“Big things come in small packages.”
As a short person, I’ve been hearing this maxim my entire life. From friends who tried to make me feel better about not being tall enough to ride roller coasters at Kings Dominion; from teachers who tried to tell me height does not dictate ability; and from pretty much any girl who thought she was being nice to me by using this line to turn me down for a date or a phone number exchange. Yup, it’s not a whole lot of fun when people use your head for an arm rest. But now, out of the Marvel film factory comes Ant-Man! A film which celebrates being small! Well, not small, like 5-foot-3 small – we’re talking micro, like… ant-sized.
The twelfth film in the 7-year existence of the Marvel Cinematic Universe (MCU), Ant-Man has the honor of repeating the irreverence and the charm of last year’s MCU hit, Guardians of the Galaxy, which it quite handily does. It also tends to follow a lot of the same beats as Guardians, with a rogue thief being manipulated into a situation which guarantees he’ll become the lovable hero by film’s end. Maybe the MCU is getting too comfortable with itself and relying on past glories to stimulate its future. In an interview with BuzzFeed, Evangeline Lilly, who plays Hope Van Dyne in Ant-Man, said of the MCU: “I mean, they’ve established a universe, and everyone has come to expect a certain aesthetic [and] a certain feel for Marvel films.”
That said, Ant-Man fits in perfectly with the eleven preceding films, with director Peyton Reed ably taking the reins for this wild, rousing go-round. Most of the film is going to get by on the likeability of Paul Rudd, who affably plays Scott Lang, an electrical engineer-turned-convict jailed for stealing money from a corrupt business and redistributing it to the victims, which plays into the metaphor for the little guy being crushed under big business’ feet. This metaphor is hammered into us by not just this instance, but also by Dr. Hank Pym (Michael Douglas) trying to keep secret his research and development of the Pym Particle serum, capable of miniaturizing and reversing said miniaturizing. However, an early scene shows us how S.H.I.E.L.D. wanted it as far back as the 1980s for weaponization, which Pym protested by resigning; in the present day, after initiating a hostile takeover of Pym Technologies and renaming it Cross Tech, Pym’s protégé Darren Cross (Corey Stoll) announces he’s created exactly what Pym never wanted, a miniaturized battle suit called the Yellowjacket which he hopes to sell to the highest bidder, regardless of allegiance.
Unprotected overexposure to the Pym Particle can cause mental instability, which, of course, has turned Cross evil and makes him a formidable opponent, one whom Pym alone cannot stop. Cross’ plan hinges on replicating Pym’s successful human miniaturization, and it’s only a matter of time before he does. Only three things stand between Cross and world domination: Pym’s non-involvement with the Yellowjacket’s production; Hope Van Dyne, Cross’ assistant, also Pym’s estranged daughter who’s grudgingly carrying out Pym’s assignment to prohibit Cross’ success; and Scott Lang himself, who excitedly becomes Ant-Man under Pym and Hope’s tutelage.
Themes of the underdog and redemption in the eyes of our beloved reign through Ant-Man. For both Lang and Pym, it’s a shot to validate their existence in the eyes of their respective daughters, after having missed out on so much of their lives in pursuit of a higher ideal, which is why Pym chooses Lang in the first place. Both Douglas and Rudd play the absent-yet-extremely-caring fathers well, making for a believable pairing of like-minded heroes. Douglas plays a more kindhearted Gordon Gekko, yet with a similar focus and drive. As the daughter caught in the middle, Lilly is the standout performer in Ant-Man, having to balance pride with humility, anger with pity, and cynicism with innocence. Rudd’s got it easy, comparatively – he’s the man who’s eager to get back into good graces with everyone after his stint in prison, and he’s more than capable of commanding our attention as he goes from meek milquetoast to authoritative ant-commander and superhero.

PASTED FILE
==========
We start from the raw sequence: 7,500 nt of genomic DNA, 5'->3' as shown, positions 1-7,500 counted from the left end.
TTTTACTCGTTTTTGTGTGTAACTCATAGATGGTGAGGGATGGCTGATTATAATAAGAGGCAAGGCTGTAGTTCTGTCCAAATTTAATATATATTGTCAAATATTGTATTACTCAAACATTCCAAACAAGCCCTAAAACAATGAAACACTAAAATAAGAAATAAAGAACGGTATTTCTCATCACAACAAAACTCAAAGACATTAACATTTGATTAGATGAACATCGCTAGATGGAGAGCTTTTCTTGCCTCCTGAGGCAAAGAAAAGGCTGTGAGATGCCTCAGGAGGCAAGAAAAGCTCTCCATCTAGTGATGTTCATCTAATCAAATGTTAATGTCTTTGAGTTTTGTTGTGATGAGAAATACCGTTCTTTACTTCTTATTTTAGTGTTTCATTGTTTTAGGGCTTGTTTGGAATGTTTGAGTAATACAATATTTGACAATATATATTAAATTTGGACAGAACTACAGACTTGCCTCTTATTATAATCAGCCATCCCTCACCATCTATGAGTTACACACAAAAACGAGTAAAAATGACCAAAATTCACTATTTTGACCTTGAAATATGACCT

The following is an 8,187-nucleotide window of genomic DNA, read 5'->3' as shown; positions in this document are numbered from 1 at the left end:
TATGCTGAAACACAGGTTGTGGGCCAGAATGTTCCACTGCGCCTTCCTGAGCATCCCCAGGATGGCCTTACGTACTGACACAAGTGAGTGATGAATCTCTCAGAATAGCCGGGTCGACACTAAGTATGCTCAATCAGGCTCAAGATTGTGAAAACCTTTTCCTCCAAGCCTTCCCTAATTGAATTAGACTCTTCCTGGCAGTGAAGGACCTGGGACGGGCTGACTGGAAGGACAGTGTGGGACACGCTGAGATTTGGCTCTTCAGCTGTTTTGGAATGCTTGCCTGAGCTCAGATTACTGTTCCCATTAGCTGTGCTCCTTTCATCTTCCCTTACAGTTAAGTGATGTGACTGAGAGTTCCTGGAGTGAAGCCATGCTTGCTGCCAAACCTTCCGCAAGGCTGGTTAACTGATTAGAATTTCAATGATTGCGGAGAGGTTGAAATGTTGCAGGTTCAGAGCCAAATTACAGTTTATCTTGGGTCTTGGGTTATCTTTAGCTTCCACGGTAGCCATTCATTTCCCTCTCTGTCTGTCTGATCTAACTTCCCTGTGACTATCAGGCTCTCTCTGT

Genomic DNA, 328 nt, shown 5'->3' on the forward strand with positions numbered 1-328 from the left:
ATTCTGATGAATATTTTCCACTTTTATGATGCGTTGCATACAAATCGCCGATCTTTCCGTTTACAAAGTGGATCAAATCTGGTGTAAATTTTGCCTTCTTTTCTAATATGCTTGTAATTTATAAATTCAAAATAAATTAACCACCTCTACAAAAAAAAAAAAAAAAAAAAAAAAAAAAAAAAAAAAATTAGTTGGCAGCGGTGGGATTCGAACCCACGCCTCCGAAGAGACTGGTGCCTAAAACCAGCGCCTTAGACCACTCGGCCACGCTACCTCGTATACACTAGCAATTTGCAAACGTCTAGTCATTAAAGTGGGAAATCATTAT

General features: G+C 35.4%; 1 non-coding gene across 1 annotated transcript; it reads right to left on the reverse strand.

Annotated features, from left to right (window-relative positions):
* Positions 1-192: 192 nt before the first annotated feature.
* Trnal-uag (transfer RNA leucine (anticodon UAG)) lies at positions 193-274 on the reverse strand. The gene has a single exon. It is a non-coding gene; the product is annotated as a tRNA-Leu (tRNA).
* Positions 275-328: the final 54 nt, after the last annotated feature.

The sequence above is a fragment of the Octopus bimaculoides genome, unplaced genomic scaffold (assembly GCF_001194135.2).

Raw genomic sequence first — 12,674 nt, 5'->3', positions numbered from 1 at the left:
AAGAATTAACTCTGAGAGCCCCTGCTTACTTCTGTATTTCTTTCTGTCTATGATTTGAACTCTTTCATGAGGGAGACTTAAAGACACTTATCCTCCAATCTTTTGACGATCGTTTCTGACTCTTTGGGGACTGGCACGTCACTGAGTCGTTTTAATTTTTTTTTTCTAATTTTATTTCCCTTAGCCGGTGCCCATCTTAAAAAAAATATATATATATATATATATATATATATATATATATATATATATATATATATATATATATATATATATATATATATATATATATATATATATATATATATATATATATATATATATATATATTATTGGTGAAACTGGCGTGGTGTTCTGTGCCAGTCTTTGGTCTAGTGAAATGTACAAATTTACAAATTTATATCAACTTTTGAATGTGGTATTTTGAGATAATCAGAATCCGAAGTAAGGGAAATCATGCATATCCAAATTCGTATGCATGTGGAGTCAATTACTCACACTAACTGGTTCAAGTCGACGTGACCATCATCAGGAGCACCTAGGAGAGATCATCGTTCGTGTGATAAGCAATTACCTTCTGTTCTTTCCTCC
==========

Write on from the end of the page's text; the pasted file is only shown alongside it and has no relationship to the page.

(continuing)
Ant-Man’s tone is cheeky, yet not subversive; it feels built to please everyone in the theater, which makes for a very canned kind of feeling. All the standard Marvel beats are hit at exactly the right times, when and how dramatic we expect them to be. Ant-Man’s biggest problem is that it feels too derivative for much of the movie. One can’t help thinking about how similar Lang’s recruitment is to Agent J’s in Men in Black; the “overheard confessional” trope gets trotted out when Pym tells Lang about his wife’s death, but doesn’t see Van Dyne listening around the corner; and, as must occur in these kinds of movies, there’s the stock-standard “massive failure blooming into massive success” training montage humorously showing Lang’s progression from zero to hero.
What Ant-Man gets right are the aesthetics, the performances, and the action. The smartly-timed transitions from miniature to full size – both physically as Ant-Man, and photographically switching from regular to macro for Ant-Man’s point of view – during fights and mission sequences dazzle in all the perfect places. This being Peyton Reed’s first mega-budget movie, he handles the balance between action and storytelling well, never boring or overloading the audience with weighty exposition or overly-hyper fight sequences. Similarities will be drawn between the verve and vibes of Guardians of the Galaxy and Ant-Man, and rightfully so; normal, unpredictable human nature faced with the extraordinary has never failed to win people’s hearts, which is what the charming cast and story does so well with Ant-Man. Avoid the 3D, because the action doesn’t allow you much time to appreciate it.